Indie Apocalypse: Why Phoebe Bridgers’ Guitar Deserved to Die
While she may have failed to demolish her instrument, Phoebe Bridgers succeeded in crafting a song that perfectly encapsulates the world into which it was released. The prophetic singer-songwriter attempted to smash her 6-string on Saturday Night Live, inspiring waves of criticism across the internet from cranky old musicians like David Crosby and their constituents. Those waves will soon crash and melt on the shore, leaving behind a song that merits a destructive response—whether it’s deemed appropriate or not.
Much of the backlash Bridgers received came from pundits unfamiliar with her music prior to the performance. One spin through her sophomore album, Punisher, makes it seem inevitable for such an ominous crescendo to culminate in this sort of sacrificial ritual. From its cinematic intro to the cataclysmic ending, the LP traverses a spooky atmosphere landmined by heartbreaking lyrics and mournful melodies. The darkness cultivated by this carefully woven patchwork of songs has found unfortunate serendipity in a global pandemic and unparalleled political strife. Pushing the record aside, Bridgers’ performance made an equally timely statement, reminding us of what an impact live music can have on an audience.
In a time when our country is divided by insurrections, mask mandates, and disputed death toll estimates, it’s refreshing to see people polarized by a single act of catharsis on a New York City stage. Bridgers’ two-song showcase may have been the closest thing to a concert her twitter critics have experienced in a year. Maybe they were appalled by the gimmick. Maybe they sympathize with her spark-spewing monitor. Maybe they’re ready to anoint her as the next Goddess of Rock. Only one outcome is undeniable—they now have an opinion on Phoebe Bridgers.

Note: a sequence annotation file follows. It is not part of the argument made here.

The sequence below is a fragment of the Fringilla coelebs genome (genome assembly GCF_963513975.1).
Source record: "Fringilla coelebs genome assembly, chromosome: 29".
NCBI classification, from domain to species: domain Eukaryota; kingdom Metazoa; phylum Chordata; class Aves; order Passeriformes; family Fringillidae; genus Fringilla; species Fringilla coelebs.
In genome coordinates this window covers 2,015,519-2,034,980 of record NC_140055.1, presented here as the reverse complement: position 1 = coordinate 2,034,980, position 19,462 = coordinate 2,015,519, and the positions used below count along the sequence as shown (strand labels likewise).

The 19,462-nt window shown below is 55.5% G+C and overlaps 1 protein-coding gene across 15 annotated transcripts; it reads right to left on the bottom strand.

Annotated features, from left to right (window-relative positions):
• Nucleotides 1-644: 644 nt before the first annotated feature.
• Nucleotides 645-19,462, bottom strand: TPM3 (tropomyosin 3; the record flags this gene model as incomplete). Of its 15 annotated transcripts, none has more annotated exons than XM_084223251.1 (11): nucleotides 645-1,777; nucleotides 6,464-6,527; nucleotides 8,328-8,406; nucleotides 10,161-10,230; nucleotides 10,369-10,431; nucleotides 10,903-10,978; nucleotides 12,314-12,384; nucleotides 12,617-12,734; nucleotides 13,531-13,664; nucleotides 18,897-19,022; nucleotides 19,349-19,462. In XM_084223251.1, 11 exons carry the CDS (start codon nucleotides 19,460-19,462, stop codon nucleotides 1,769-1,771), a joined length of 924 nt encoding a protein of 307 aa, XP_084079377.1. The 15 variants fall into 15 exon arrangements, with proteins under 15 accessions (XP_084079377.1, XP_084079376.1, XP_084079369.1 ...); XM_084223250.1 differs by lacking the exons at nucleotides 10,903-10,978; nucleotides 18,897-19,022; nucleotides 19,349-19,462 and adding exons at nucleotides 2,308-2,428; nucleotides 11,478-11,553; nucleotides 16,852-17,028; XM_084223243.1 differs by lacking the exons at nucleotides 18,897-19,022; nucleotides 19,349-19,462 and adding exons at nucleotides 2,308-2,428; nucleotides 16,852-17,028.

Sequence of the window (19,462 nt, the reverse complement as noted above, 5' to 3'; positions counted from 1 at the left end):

If you’ve yet to give Punisher a listen, it remains a fitting soundtrack to the times—for better or worse. Zip up your skeleton onesie, turn the lights off, and wander into the world this album wraps around its listener. By the time you reach the climax of “I Know the End”, you may very well find yourself ready to destroy whatever’s within reach. You may no longer have to wonder what the end of the Earth as we know it will sound like. You, and the hair on the back of your neck, may be forced to face a reality where the very means of creation are being obliterated. And you’ll be better off for it.